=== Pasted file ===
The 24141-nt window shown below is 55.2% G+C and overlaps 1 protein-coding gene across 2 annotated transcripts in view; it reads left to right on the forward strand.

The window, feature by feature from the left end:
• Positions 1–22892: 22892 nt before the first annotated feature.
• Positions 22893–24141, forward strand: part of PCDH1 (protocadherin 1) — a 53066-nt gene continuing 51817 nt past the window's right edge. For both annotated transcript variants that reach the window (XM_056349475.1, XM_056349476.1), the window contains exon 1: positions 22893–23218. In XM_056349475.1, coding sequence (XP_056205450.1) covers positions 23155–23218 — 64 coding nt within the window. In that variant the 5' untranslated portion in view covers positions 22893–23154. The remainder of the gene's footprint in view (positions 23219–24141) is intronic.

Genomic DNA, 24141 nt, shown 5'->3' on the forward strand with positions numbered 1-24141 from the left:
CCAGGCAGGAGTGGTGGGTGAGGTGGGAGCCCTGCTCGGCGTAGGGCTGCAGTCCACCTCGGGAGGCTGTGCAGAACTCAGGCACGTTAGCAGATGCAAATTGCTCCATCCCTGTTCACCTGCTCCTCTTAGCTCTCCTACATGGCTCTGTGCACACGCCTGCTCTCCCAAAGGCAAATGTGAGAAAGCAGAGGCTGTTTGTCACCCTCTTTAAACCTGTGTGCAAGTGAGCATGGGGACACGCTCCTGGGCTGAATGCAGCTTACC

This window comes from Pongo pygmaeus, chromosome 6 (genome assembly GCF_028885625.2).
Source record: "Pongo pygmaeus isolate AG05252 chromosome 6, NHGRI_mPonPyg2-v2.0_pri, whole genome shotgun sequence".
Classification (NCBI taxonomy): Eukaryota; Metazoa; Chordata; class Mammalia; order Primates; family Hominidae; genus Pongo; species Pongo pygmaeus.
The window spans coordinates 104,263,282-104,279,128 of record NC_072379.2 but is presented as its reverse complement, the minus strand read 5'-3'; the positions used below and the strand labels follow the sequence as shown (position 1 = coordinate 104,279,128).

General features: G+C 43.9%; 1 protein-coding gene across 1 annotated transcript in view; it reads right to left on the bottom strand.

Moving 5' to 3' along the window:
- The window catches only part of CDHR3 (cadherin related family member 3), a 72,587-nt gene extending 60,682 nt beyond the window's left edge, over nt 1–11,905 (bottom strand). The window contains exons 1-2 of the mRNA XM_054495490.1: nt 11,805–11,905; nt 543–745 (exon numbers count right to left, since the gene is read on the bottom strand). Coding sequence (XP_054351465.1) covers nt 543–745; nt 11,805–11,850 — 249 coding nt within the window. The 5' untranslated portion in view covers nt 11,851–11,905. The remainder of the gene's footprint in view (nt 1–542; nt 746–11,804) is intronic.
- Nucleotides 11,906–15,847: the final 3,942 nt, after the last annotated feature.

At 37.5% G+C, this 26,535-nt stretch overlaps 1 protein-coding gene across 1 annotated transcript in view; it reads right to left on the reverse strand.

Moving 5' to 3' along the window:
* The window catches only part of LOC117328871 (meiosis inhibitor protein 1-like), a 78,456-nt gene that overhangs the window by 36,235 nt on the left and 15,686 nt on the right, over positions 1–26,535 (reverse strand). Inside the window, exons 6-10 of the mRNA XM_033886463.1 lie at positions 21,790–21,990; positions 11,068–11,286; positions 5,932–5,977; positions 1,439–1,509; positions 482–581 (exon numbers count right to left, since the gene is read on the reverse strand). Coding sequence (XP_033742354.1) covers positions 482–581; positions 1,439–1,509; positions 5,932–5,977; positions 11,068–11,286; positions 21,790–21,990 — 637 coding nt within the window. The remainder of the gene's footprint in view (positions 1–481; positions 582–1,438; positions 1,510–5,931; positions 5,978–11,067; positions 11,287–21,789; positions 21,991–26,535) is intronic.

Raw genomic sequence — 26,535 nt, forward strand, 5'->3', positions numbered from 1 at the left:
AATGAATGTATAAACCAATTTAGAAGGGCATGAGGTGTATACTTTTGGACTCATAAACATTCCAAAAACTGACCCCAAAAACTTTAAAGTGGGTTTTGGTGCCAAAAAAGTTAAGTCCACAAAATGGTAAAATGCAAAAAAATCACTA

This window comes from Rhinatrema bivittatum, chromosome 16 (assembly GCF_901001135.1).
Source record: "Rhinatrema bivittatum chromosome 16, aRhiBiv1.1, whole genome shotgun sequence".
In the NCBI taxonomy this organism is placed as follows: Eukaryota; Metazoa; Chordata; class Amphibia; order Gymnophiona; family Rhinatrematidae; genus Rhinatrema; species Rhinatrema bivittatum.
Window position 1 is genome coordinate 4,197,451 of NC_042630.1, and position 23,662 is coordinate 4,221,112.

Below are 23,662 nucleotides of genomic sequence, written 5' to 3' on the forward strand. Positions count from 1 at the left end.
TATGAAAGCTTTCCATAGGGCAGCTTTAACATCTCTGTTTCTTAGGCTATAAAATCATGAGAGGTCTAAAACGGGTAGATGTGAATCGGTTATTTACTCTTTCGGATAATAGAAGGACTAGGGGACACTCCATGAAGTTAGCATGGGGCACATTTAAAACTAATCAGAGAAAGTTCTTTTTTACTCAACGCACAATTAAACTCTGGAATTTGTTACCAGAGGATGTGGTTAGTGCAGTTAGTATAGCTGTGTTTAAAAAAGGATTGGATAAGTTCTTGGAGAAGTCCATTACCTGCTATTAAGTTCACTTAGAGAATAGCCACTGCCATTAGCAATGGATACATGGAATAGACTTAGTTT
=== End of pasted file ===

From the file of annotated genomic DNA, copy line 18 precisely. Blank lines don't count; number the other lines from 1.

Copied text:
Raw genomic sequence — 26,535 nt, forward strand, 5'->3', positions numbered from 1 at the left: